Magazine article The Spectator

Lost in Translation

Magazine article The Spectator

Lost in Translation

Article excerpt

Tokyo, I am not the first foreign visitor to observe, is a city obsessed by cleanliness. The streets are clean, the cars are clean, the buildings are clean and the people, despite being famously dirty-minded, like to keep themselves clean too. Trouble was, after 12 hours on a plane from London, a night out in Roppongi and a morning spent pouring money into a cacophonous slot machine in a smoky Shibuya pachinko parlour, I felt filthy.

I asked the concierge at the Century Hyatt (like the nearby Park Hyatt, of Lost in Translation celebrity, only cheaper and not as good) if she knew of an onsen nearby, so I might sluice my grimy body and purify my jetlagged mind.

I'd heard about onsen from my brother Christopher, an experienced Japan hand. 'If you're brave enough, ' he'd texted me before I left, 'naked bathing in a natural hot spa can't be missed.' The concierge smiled sweetly and told me I probably wouldn't like the nearest one on account of it's being 'very old' and also 'for locals'. It sounded ideal. She shrugged and gave me a map.

I found the Juniso Onsen opposite the corner of Shinjukucho Park West, in the basement of an uninspiring apartment block. I blundered as soon as I walked in. 'Shoes!' shouted a crone, and sped across the room towards me, pointing at my trainers. I surrendered my New Balances, coughed up the 1,900-yen entrance fee (just over eight quid) and 200 more for towel rental, and walked through the curtains underneath the sign saying 'Males'.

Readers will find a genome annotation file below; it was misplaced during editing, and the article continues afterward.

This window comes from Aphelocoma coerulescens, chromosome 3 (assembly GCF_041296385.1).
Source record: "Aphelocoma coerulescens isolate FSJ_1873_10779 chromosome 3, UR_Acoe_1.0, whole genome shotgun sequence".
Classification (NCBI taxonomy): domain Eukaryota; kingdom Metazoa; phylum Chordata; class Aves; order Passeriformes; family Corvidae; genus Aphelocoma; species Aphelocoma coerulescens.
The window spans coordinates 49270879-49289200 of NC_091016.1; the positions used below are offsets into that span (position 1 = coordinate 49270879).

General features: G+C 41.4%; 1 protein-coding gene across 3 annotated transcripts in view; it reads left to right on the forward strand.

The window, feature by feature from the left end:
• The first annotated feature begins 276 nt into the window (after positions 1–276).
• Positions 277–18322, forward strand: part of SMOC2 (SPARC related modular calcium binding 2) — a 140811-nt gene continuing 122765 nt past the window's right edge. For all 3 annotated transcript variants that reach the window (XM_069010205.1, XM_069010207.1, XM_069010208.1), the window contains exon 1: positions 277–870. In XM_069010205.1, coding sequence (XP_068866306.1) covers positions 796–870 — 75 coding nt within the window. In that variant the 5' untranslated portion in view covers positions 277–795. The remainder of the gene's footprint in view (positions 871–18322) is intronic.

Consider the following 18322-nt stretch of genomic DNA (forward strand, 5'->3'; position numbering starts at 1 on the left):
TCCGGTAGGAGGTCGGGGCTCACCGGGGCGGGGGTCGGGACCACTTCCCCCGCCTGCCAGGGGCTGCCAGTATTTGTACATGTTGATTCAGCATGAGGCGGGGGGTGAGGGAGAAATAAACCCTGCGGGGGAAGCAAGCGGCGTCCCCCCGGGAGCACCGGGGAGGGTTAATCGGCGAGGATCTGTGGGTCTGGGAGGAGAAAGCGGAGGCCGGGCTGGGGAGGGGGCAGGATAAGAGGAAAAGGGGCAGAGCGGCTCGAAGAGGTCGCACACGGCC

In the changing room I undressed in what to anyone looking -- mercifully, no one seemed to be -- might have appeared an almost impossibly self-conscious manner. I stopped short of actually whistling to indicate my incredible nonchalance, but I believe I still managed to strike a number of insouciant poses while removing my trousers, hopping on one foot and gripping my locker key between my teeth. What enviable froideur.

Truth is, I've never been all that comfortable disrobing in front of other men. At school there were some high-pitched boys who actually wore swimming trunks in the communal showers. I wasn't that bad, but neither was I a towel-flicking Adonis who would primp and preen and strut about in the nude after rugger.

Nevertheless, I stowed my gear and strode into the bathhouse, carrying my little towels before me. Immediately, I felt seven Japs' eyes upon me. Sorry, bad joke. Actually, none of the men present paid me a blind bit of notice. They were too busy soaping themselves up or wallowing in the hot bath.

Mimicking the actions of a paunchy bald man who'd walked into the room just ahead of me, I pulled up a plastic stool at one of the many washing stations arranged along one wall, squirted some liquid out of a communal bottle of soap, hosed myself down and then made an ungainly attempt to slip quietly into the bath. …

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